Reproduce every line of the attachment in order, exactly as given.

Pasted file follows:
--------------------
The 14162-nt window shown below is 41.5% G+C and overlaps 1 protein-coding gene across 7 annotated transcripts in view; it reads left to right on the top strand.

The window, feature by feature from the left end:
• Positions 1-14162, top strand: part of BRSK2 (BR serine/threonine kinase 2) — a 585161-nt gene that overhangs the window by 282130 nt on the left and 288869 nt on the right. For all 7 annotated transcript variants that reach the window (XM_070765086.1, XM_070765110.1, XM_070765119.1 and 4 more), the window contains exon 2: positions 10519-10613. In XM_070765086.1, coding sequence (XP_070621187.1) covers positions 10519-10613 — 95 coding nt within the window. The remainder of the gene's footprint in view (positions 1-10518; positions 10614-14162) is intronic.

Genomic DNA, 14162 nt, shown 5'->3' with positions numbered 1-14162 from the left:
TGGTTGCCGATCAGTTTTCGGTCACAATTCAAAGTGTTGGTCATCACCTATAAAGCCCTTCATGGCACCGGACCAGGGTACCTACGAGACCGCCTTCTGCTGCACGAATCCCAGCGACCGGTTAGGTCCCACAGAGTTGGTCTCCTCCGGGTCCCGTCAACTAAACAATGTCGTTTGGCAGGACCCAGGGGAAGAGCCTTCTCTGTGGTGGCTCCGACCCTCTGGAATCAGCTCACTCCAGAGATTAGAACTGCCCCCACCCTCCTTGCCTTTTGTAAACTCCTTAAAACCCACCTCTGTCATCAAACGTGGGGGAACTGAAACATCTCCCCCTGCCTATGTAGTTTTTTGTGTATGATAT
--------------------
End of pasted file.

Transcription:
The 14162-nt window shown below is 41.5% G+C and overlaps 1 protein-coding gene across 7 annotated transcripts in view; it reads left to right on the top strand.

The window, feature by feature from the left end:
• Positions 1-14162, top strand: part of BRSK2 (BR serine/threonine kinase 2) — a 585161-nt gene that overhangs the window by 282130 nt on the left and 288869 nt on the right. For all 7 annotated transcript variants that reach the window (XM_070765086.1, XM_070765110.1, XM_070765119.1 and 4 more), the window contains exon 2: positions 10519-10613. In XM_070765086.1, coding sequence (XP_070621187.1) covers positions 10519-10613 — 95 coding nt within the window. The remainder of the gene's footprint in view (positions 1-10518; positions 10614-14162) is intronic.

Genomic DNA, 14162 nt, shown 5'->3' with positions numbered 1-14162 from the left:
TGGTTGCCGATCAGTTTTCGGTCACAATTCAAAGTGTTGGTCATCACCTATAAAGCCCTTCATGGCACCGGACCAGGGTACCTACGAGACCGCCTTCTGCTGCACGAATCCCAGCGACCGGTTAGGTCCCACAGAGTTGGTCTCCTCCGGGTCCCGTCAACTAAACAATGTCGTTTGGCAGGACCCAGGGGAAGAGCCTTCTCTGTGGTGGCTCCGACCCTCTGGAATCAGCTCACTCCAGAGATTAGAACTGCCCCCACCCTCCTTGCCTTTTGTAAACTCCTTAAAACCCACCTCTGTCATCAAACGTGGGGGAACTGAAACATCTCCCCCTGCCTATGTAGTTTTTTGTGTATGATAT